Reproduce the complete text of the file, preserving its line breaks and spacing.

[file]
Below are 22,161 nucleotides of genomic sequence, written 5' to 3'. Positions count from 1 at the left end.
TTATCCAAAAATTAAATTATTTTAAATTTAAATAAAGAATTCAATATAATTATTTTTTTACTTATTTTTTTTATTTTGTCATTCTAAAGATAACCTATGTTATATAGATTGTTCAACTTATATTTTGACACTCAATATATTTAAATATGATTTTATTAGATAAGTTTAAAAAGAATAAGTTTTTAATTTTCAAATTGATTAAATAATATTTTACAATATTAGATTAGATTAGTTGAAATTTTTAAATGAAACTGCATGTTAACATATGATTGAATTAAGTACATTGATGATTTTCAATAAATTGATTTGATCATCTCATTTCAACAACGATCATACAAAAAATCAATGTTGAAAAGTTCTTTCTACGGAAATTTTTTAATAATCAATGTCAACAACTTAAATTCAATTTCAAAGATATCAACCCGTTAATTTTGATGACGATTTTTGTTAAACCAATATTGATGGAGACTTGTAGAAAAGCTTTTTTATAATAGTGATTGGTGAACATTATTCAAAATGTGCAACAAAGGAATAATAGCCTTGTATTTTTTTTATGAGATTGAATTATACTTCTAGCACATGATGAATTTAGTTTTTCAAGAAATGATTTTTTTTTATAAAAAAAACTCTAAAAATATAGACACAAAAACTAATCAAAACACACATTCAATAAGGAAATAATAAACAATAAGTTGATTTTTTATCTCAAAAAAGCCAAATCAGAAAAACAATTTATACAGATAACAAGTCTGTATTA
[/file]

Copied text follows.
Below are 22,161 nucleotides of genomic sequence, written 5' to 3'. Positions count from 1 at the left end.
TTATCCAAAAATTAAATTATTTTAAATTTAAATAAAGAATTCAATATAATTATTTTTTTACTTATTTTTTTTATTTTGTCATTCTAAAGATAACCTATGTTATATAGATTGTTCAACTTATATTTTGACACTCAATATATTTAAATATGATTTTATTAGATAAGTTTAAAAAGAATAAGTTTTTAATTTTCAAATTGATTAAATAATATTTTACAATATTAGATTAGATTAGTTGAAATTTTTAAATGAAACTGCATGTTAACATATGATTGAATTAAGTACATTGATGATTTTCAATAAATTGATTTGATCATCTCATTTCAACAACGATCATACAAAAAATCAATGTTGAAAAGTTCTTTCTACGGAAATTTTTTAATAATCAATGTCAACAACTTAAATTCAATTTCAAAGATATCAACCCGTTAATTTTGATGACGATTTTTGTTAAACCAATATTGATGGAGACTTGTAGAAAAGCTTTTTTATAATAGTGATTGGTGAACATTATTCAAAATGTGCAACAAAGGAATAATAGCCTTGTATTTTTTTTATGAGATTGAATTATACTTCTAGCACATGATGAATTTAGTTTTTCAAGAAATGATTTTTTTTTATAAAAAAAACTCTAAAAATATAGACACAAAAACTAATCAAAACACACATTCAATAAGGAAATAATAAACAATAAGTTGATTTTTTATCTCAAAAAAGCCAAATCAGAAAAACAATTTATACAGATAACAAGTCTGTATTA